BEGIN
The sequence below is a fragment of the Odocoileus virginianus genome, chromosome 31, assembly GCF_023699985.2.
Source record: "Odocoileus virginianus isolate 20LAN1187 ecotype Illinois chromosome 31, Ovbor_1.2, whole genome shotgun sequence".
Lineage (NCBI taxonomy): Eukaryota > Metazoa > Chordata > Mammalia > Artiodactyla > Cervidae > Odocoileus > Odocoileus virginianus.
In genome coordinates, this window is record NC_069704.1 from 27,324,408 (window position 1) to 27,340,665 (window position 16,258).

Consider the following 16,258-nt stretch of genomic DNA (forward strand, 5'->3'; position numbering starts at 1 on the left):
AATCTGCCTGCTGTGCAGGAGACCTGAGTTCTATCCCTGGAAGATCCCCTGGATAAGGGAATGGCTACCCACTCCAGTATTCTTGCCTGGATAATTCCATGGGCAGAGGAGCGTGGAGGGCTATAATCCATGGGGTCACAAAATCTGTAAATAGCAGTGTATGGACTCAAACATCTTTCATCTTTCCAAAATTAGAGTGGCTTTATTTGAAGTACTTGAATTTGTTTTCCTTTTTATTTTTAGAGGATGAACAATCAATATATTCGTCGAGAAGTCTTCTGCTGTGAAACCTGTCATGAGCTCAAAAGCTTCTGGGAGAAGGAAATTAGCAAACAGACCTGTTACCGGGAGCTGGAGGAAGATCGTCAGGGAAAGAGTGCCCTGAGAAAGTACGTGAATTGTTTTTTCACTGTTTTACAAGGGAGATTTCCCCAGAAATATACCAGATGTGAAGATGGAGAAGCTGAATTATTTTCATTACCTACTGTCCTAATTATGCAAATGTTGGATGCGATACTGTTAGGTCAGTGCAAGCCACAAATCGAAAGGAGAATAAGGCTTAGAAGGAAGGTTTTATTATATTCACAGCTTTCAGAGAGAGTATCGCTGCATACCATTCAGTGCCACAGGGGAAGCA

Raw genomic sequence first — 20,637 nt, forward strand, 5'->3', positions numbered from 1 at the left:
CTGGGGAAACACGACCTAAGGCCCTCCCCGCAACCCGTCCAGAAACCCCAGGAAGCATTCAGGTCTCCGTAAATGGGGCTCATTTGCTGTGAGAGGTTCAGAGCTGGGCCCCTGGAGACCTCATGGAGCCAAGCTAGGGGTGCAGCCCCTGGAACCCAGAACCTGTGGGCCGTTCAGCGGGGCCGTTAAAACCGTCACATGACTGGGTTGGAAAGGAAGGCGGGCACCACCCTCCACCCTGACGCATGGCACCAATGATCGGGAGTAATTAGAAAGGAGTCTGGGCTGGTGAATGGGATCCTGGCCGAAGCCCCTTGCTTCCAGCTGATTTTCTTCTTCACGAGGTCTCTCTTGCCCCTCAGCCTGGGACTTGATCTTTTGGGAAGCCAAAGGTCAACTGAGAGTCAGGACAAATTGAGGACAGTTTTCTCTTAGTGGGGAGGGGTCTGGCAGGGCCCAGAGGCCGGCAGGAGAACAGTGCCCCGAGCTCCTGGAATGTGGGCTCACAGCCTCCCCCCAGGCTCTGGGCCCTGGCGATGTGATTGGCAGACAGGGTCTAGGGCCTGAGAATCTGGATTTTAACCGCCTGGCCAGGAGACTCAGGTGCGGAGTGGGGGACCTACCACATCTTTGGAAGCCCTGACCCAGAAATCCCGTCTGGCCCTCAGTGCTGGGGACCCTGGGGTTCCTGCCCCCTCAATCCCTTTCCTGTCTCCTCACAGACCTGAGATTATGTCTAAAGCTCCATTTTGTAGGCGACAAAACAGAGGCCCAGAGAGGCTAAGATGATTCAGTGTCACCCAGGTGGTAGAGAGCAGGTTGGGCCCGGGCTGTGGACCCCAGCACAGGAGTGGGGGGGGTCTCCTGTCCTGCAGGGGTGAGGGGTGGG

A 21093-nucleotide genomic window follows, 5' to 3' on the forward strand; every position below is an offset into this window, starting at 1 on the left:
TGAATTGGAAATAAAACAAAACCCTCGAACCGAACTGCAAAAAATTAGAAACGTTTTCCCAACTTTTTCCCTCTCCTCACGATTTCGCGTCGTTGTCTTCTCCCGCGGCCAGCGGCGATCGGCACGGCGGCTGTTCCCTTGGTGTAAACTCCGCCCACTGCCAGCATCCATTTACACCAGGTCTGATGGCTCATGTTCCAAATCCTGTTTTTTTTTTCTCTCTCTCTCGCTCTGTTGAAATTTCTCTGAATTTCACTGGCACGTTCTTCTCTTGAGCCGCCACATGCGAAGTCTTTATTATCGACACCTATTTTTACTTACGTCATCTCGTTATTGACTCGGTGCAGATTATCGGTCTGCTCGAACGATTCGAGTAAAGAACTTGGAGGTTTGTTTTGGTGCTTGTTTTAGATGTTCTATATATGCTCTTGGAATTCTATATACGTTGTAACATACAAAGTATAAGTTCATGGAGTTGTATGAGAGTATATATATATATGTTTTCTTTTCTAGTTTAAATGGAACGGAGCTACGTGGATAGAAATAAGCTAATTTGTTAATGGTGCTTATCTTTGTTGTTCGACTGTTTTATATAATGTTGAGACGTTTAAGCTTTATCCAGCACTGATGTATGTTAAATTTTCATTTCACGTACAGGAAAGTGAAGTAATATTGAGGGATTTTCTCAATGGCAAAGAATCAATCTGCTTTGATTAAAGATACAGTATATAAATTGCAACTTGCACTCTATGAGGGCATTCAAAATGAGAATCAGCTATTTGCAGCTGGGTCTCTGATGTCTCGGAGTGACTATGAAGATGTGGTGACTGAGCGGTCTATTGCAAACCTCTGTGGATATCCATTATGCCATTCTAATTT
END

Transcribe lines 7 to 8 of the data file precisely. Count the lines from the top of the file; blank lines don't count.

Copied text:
Raw genomic sequence first — 20,637 nt, forward strand, 5'->3', positions numbered from 1 at the left:
CTGGGGAAACACGACCTAAGGCCCTCCCCGCAACCCGTCCAGAAACCCCAGGAAGCATTCAGGTCTCCGTAAATGGGGCTCATTTGCTGTGAGAGGTTCAGAGCTGGGCCCCTGGAGACCTCATGGAGCCAAGCTAGGGGTGCAGCCCCTGGAACCCAGAACCTGTGGGCCGTTCAGCGGGGCCGTTAAAACCGTCACATGACTGGGTTGGAAAGGAAGGCGGGCACCACCCTCCACCCTGACGCATGGCACCAATGATCGGGAGTAATTAGAAAGGAGTCTGGGCTGGTGAATGGGATCCTGGCCGAAGCCCCTTGCTTCCAGCTGATTTTCTTCTTCACGAGGTCTCTCTTGCCCCTCAGCCTGGGACTTGATCTTTTGGGAAGCCAAAGGTCAACTGAGAGTCAGGACAAATTGAGGACAGTTTTCTCTTAGTGGGGAGGGGTCTGGCAGGGCCCAGAGGCCGGCAGGAGAACAGTGCCCCGAGCTCCTGGAATGTGGGCTCACAGCCTCCCCCCAGGCTCTGGGCCCTGGCGATGTGATTGGCAGACAGGGTCTAGGGCCTGAGAATCTGGATTTTAACCGCCTGGCCAGGAGACTCAGGTGCGGAGTGGGGGACCTACCACATCTTTGGAAGCCCTGACCCAGAAATCCCGTCTGGCCCTCAGTGCTGGGGACCCTGGGGTTCCTGCCCCCTCAATCCCTTTCCTGTCTCCTCACAGACCTGAGATTATGTCTAAAGCTCCATTTTGTAGGCGACAAAACAGAGGCCCAGAGAGGCTAAGATGATTCAGTGTCACCCAGGTGGTAGAGAGCAGGTTGGGCCCGGGCTGTGGACCCCAGCACAGGAGTGGGGGGGGTCTCCTGTCCTGCAGGGGTGAGGGGTGGG